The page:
Featured Research

from universities, journals, and other organizations

Prenatal exposure to certain pollutants linked to behavioral problems in young children

Date:
April 12, 2011
Source:
Columbia University's Mailman School of Public Health
Summary:
Mothers' exposure during pregnancy to pollutants created by the incomplete combustion of fossil fuels and other organic material may lead to behavioral problems in their children, according to a new study. Researchers found that within a sample of 215 children monitored from birth, those children with high levels of a pollution exposure marker in their cord blood had more symptoms of attention problems and anxiety/depression at ages 5 and 7 than did children with lower exposure.

Mothers' exposure during pregnancy to pollutants created by the incomplete combustion of fossil fuels and other organic material may lead to behavioral problems in their children, according to a new study. Researchers found that within a sample of 215 children monitored from birth, those children with high levels of a pollution exposure marker in their cord blood had more symptoms of attention problems and anxiety/depression at ages 5 and 7 than did children with lower exposure.

Related Articles


The study is published in Environmental Health Perspectives online April 12, 2011.

The researchers measured a biologic marker or "fingerprint" of exposure to polycyclic aromatic hydrocarbons (PAH) and other combustion-related pollutants in newborns' cord blood. When inhaled by the mother during pregnancy, these pollutants can be transferred across the placenta and bind to the DNA of the fetus, forming "adducts" in blood and other tissues and providing a biologic measure of pollutant exposure. Mothers completed a detailed assessment of their child's behavior.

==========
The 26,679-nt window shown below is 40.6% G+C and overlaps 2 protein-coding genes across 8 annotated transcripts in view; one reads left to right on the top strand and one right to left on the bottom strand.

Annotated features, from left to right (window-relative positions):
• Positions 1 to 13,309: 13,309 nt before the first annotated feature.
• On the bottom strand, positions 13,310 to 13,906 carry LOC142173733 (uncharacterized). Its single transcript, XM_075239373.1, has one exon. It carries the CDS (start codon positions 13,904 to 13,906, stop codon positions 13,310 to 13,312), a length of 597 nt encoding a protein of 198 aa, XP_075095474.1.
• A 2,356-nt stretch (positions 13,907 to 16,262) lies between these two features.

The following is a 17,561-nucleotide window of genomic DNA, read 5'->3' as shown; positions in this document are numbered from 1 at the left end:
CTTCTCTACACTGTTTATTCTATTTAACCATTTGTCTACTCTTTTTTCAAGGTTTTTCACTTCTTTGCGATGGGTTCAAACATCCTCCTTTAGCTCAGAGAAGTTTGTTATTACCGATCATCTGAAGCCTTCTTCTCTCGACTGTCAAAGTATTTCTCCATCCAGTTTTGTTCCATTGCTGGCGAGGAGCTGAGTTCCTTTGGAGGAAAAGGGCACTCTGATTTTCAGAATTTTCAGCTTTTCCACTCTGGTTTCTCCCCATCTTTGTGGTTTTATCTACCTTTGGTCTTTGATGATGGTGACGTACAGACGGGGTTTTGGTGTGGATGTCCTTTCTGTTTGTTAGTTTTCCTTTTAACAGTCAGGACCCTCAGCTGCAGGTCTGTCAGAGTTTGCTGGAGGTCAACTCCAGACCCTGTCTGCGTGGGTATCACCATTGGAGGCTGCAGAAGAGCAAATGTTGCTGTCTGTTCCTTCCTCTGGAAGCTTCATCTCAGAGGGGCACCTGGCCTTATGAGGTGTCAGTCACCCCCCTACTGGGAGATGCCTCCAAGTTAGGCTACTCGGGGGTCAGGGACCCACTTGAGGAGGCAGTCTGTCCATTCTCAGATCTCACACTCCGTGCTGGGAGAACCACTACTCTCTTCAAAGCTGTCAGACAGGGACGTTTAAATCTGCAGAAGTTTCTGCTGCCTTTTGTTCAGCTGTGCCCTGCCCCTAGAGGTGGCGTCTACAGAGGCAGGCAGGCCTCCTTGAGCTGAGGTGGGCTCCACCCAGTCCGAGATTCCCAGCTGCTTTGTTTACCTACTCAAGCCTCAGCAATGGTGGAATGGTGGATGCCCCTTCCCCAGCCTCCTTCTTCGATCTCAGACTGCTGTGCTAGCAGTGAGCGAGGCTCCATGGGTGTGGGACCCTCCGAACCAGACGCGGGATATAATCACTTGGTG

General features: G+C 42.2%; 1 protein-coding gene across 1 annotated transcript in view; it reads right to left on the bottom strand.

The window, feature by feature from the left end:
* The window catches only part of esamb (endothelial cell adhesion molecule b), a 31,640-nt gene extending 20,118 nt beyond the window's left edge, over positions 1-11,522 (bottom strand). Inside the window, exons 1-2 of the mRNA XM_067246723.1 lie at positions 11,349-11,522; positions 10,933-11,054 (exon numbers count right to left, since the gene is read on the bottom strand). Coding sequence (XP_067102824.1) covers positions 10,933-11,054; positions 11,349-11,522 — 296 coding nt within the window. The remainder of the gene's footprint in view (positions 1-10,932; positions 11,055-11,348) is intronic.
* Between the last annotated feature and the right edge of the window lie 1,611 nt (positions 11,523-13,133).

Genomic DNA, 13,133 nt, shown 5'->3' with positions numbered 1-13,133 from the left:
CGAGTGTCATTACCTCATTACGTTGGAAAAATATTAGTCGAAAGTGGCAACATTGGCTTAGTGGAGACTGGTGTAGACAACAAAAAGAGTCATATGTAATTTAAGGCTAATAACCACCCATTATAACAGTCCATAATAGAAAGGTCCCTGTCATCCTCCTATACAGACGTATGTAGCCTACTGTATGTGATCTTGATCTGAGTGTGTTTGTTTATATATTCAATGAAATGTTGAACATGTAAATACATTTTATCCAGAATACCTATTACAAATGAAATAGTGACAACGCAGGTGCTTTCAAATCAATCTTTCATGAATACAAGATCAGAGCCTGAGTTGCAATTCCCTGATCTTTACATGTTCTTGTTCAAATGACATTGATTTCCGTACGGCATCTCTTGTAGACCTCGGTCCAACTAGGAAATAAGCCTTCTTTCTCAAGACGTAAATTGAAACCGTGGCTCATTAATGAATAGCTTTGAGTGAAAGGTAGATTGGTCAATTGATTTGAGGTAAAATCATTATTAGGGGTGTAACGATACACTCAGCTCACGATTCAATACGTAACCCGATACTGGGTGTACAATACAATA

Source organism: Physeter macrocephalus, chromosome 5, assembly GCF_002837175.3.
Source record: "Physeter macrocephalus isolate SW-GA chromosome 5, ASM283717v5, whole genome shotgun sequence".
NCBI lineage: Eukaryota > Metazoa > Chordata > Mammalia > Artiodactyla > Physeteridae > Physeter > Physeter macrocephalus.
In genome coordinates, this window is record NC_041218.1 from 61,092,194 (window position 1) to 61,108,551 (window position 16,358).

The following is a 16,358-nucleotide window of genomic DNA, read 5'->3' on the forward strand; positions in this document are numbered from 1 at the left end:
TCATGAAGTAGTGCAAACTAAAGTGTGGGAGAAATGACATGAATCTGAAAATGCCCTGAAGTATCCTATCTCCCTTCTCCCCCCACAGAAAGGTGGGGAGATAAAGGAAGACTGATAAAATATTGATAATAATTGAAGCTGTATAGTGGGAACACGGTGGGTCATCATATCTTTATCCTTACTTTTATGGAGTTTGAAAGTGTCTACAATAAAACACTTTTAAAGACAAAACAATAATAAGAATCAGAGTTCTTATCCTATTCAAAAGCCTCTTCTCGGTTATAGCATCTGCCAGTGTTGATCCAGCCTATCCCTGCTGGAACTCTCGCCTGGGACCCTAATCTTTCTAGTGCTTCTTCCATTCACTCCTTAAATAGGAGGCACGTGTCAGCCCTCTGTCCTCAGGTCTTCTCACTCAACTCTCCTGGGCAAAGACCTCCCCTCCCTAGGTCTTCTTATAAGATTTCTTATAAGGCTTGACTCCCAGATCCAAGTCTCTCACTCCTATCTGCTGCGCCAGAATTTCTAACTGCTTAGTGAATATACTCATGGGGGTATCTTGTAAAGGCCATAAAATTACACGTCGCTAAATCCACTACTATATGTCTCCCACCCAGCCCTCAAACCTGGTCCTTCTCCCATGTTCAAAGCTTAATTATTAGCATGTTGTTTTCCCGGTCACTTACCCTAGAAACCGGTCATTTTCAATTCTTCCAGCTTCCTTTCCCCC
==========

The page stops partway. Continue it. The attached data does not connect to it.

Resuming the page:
In urban air, traffic emissions are a dominant source of the pollutants measured in the study. The authors accounted for other sources such as environmental tobacco smoke and diet in their analyses. None of the mothers in the study were smokers.

The study by researchers at the Columbia Center for Children's Environmental Health (CCCEH) and the Institute of Cancer Research in England is the first to examine the behavioral effects of prenatal exposure to these air pollutants in children using a biologic marker.

"The results are of potential concern since attention problems and anxiety and depression may affect subsequent academic performance as well as peer relationships and other aspects of societal functioning," said Dr. Frederica Perera, the study's lead author and Center Director. "Fortunately, it is possible to reduce these air pollutants through currently available pollution controls, energy efficiency, and alternative energy sources."

Funding for the study was provided by NIEHS, the EPA and private foundations.


Story Source:

The above story is based on materials provided by Columbia University's Mailman School of Public Health. Note: Materials may be edited for content and length.


Journal Reference:

  1. Frederica P. Perera, Shuang Wang, Julia Vishnevetsky, Bingzhi Zhang, Kathleen J. Cole, Deliang Tang, Virginia Rauh, David H. Phillips. PAH/Aromatic DNA Adducts in Cord Blood and Behavior Scores in New York City Children. Environmental Health Perspectives, 2011; DOI: 10.1289/ehp.1002705

Cite This Page: